Referring once again to FIG. 1, first core tube member 12 carries at its uppermost end a first anvil member 50, which as shown extends transversely relative to the longitudinal axis of first core tube member 12. Anvil member 50 includes a central body portion 52 adapted to be received within the interior of first core tube member 12 at the uppermost end thereof. Anvil member 50 includes an end cap 51 positioned above and in contact with body portion 52, and that extends outwardly to overlie the uppermost edges of each of panel members 16 and 18 of first core tube member 12, so that the uppermost surface 54 of anvil member 50 is positioned to receive impact forces that are applied to cause first core tube member 12 to be driven into and to penetrate the soil to be sampled. End cap 51 serves to simultaneously transfer to the uppermost edges of each of panels 16 and 18 the forces of the driving blows applied to uppermost surface 54 of anvil member 50. As is apparent from FIGS. 3 and 4, sidewalls 55, 57 of end cap 51 that do not abut either of side panels 16 or 18 are spaced inwardly of flanges 22 and 24, in order to permit second core tube member 14 to slide over those side surfaces during use of the device, as will hereinafter be explained. Additionally, as is evident in FIG. 5, a lateral gap between flange 24 and sidewall 55 defines a slot to longitudinally slidably receive the free longitudinal edge of second panel member 34 of second core tube member 14. A similar slot is defined by the lateral gap between flange 22 and sidewall 57.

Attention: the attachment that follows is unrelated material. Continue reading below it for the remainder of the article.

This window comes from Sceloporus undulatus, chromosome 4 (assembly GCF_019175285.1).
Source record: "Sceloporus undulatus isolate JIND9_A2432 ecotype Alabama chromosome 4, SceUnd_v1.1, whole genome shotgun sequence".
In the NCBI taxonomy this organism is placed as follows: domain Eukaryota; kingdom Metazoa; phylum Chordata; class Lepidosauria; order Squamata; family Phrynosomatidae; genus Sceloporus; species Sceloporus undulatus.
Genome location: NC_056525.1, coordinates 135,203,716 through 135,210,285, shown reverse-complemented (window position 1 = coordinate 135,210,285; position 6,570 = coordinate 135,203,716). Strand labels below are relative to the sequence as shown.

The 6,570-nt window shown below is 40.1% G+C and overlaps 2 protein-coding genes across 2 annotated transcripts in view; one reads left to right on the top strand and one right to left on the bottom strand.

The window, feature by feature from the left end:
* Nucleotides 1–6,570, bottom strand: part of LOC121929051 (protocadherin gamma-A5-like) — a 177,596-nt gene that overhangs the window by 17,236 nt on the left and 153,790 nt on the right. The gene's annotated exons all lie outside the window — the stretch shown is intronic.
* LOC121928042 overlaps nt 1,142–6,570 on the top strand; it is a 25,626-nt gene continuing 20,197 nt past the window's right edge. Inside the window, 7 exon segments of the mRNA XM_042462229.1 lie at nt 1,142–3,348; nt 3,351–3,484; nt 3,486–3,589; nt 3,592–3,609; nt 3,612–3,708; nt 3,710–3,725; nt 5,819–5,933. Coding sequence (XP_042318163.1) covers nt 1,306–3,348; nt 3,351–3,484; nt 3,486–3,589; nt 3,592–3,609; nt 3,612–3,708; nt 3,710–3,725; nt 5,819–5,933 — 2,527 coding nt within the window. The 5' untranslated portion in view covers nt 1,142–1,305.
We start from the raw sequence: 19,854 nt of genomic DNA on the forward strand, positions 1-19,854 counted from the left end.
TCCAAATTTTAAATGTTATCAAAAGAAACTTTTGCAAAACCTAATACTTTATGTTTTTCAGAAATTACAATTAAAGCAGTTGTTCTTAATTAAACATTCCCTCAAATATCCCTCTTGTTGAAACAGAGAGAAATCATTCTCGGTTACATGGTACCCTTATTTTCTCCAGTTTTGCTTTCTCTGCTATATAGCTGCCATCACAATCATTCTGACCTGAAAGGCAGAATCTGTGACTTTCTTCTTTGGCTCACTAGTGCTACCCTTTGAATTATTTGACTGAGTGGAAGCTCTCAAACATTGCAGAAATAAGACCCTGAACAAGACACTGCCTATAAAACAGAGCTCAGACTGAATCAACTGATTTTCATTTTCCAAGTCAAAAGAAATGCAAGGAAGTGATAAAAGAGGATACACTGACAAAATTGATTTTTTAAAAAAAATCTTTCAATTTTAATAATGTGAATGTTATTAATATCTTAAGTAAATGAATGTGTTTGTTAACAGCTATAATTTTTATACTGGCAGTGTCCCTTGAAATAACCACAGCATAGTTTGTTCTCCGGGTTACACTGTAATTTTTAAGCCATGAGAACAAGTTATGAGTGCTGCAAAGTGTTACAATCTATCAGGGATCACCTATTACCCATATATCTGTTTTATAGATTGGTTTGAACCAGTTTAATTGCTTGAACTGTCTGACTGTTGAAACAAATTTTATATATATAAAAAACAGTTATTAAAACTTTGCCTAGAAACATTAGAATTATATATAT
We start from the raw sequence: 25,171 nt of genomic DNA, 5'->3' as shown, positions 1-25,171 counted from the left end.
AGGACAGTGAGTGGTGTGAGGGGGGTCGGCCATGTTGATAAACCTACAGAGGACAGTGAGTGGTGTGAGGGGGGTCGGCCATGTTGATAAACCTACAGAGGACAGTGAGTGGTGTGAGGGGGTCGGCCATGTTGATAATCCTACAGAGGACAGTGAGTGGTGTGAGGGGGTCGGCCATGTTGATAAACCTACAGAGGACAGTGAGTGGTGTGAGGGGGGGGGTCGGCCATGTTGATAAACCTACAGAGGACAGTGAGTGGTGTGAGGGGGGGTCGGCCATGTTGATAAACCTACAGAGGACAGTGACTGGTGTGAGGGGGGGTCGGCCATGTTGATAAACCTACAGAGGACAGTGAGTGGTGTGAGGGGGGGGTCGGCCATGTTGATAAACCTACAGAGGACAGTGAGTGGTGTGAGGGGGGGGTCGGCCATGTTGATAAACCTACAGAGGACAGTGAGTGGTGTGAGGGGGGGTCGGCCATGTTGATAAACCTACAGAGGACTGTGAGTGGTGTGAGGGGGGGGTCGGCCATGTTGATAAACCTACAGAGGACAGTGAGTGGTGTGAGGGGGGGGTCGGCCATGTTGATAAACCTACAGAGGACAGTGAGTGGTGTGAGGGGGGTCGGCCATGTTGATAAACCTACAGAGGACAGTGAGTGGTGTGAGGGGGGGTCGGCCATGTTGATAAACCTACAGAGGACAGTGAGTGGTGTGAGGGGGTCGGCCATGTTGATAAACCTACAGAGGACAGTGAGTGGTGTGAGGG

As shown in FIGS. 3 and 4, a tubular sleeve 58 extends upwardly from and is non-rotatably and securely connected with first anvil member 50. One suitable form of connection is welding. Sleeve 58 is coaxial with core sample tube 10 and includes an inner bore 59 (see FIG. 5) to receive a connecting bolt 60, that extends into and beyond bore 59. Sleeve 58 also includes an externally threaded end member 61 that engages with an internally threaded blind opening 63 in one end of a positioning ring 65. Blind opening 63 has a limited depth that is sufficient to cause connecting bolt 60 to bottom out before positioning ring 65 can be brought into tight contact with sleeve 58, to enable positioning ring 65 to be freely rotatable relative to sleeve 58. The amount of axial play between positioning ring 65 and sleeve 58 can be of the order of about 1/32 inch or so, to insure free relative rotation therebetween.